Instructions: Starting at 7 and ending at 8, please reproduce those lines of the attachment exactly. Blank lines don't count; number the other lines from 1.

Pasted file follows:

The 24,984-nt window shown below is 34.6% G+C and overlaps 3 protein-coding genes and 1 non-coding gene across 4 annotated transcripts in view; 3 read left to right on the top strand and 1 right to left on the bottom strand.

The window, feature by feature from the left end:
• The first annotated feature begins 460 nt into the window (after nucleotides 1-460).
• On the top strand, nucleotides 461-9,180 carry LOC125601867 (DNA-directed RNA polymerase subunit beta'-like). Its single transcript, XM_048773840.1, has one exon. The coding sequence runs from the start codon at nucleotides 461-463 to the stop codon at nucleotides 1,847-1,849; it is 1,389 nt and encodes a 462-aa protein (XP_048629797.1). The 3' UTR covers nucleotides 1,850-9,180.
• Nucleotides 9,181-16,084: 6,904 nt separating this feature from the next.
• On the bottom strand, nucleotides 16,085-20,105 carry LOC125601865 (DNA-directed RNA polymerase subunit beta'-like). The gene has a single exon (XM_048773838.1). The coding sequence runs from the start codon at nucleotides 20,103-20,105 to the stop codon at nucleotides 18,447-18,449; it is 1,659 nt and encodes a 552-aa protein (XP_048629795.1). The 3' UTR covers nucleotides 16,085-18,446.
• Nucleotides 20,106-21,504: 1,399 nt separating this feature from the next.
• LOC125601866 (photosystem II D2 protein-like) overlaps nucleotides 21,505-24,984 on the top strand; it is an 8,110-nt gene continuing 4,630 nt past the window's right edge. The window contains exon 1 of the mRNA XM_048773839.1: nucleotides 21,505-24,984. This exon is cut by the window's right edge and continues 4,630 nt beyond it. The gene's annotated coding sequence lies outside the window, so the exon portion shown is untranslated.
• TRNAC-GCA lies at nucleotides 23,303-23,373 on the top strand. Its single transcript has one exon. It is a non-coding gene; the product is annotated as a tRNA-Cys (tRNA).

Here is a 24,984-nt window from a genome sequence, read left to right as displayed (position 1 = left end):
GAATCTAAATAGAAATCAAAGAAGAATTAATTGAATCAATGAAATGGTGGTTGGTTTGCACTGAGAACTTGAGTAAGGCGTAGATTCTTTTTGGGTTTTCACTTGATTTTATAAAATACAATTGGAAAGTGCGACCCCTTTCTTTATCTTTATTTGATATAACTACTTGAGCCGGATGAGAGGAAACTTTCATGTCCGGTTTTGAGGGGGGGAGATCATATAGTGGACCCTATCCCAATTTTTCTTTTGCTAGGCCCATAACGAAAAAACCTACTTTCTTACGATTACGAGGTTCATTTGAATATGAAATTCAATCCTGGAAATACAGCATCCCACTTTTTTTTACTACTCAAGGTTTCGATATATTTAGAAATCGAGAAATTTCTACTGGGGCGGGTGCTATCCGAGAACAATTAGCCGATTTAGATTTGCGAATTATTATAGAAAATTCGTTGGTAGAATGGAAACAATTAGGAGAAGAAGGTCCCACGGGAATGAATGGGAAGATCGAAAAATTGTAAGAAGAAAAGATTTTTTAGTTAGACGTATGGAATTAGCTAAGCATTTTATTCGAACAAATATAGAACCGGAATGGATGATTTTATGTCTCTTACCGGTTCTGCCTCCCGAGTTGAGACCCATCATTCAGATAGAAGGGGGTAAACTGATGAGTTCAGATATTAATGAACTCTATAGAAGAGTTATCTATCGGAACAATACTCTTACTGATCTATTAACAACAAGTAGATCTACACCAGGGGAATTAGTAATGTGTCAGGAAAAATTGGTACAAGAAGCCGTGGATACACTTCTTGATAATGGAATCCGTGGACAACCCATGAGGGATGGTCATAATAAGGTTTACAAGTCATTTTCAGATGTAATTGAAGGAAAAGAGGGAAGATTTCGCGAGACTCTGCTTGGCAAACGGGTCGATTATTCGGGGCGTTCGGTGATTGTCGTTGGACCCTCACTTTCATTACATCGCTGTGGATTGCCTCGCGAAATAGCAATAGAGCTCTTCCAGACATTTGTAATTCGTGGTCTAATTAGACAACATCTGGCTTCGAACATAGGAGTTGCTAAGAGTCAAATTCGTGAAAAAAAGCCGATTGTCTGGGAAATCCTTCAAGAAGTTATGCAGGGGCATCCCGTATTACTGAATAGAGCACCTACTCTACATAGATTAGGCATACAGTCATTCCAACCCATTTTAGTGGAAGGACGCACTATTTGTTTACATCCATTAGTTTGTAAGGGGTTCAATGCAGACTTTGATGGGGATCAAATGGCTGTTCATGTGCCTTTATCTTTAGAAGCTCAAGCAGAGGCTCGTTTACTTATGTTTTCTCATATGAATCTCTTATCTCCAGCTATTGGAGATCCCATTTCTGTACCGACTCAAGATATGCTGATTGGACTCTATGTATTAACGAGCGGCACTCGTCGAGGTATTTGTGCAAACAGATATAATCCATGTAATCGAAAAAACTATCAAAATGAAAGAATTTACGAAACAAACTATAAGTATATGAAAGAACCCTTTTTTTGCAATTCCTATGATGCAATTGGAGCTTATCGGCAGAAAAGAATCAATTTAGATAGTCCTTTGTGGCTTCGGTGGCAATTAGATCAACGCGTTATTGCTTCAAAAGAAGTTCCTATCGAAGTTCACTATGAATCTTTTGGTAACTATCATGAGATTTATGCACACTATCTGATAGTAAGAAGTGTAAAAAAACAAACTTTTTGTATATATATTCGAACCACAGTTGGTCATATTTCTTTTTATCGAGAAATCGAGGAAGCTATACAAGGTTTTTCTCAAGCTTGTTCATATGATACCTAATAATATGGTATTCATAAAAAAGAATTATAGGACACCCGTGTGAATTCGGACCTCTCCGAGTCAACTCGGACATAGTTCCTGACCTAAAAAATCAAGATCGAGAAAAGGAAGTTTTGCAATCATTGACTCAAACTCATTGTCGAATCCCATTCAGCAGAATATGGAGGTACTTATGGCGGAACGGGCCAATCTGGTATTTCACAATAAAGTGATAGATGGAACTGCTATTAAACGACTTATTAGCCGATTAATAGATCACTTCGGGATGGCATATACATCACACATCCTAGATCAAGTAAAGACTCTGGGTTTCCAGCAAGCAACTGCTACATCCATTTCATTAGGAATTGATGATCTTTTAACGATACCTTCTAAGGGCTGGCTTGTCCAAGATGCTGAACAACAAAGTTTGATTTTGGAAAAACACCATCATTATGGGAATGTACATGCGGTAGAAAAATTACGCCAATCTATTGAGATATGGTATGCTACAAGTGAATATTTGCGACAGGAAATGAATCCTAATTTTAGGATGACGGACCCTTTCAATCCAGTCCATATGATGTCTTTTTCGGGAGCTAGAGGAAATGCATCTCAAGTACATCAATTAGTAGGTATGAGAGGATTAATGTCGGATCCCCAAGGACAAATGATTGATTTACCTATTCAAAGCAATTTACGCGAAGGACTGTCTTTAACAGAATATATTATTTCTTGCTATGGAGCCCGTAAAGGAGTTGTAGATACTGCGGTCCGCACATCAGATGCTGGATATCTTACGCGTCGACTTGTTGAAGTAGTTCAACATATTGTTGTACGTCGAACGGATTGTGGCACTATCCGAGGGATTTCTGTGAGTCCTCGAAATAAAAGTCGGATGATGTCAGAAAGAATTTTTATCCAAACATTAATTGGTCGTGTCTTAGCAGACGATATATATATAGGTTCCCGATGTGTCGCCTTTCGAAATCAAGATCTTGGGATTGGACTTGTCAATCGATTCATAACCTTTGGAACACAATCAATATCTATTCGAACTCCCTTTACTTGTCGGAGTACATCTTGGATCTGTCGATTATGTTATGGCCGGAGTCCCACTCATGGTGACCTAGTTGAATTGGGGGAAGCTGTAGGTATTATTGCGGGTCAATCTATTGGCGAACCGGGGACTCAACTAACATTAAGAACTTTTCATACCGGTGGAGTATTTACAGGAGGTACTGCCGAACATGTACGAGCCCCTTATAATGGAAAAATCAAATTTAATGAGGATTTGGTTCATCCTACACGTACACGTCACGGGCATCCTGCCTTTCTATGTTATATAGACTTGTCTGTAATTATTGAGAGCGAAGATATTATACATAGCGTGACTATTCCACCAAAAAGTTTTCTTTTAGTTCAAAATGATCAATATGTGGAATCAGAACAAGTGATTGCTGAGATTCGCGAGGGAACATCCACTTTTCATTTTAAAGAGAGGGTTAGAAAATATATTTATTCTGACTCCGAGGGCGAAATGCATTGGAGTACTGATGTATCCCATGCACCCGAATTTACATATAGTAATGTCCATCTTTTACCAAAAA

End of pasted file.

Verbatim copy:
• Nucleotides 20,106-21,504: 1,399 nt separating this feature from the next.
• LOC125601866 (photosystem II D2 protein-like) overlaps nucleotides 21,505-24,984 on the top strand; it is an 8,110-nt gene continuing 4,630 nt past the window's right edge. The window contains exon 1 of the mRNA XM_048773839.1: nucleotides 21,505-24,984. This exon is cut by the window's right edge and continues 4,630 nt beyond it. The gene's annotated coding sequence lies outside the window, so the exon portion shown is untranslated.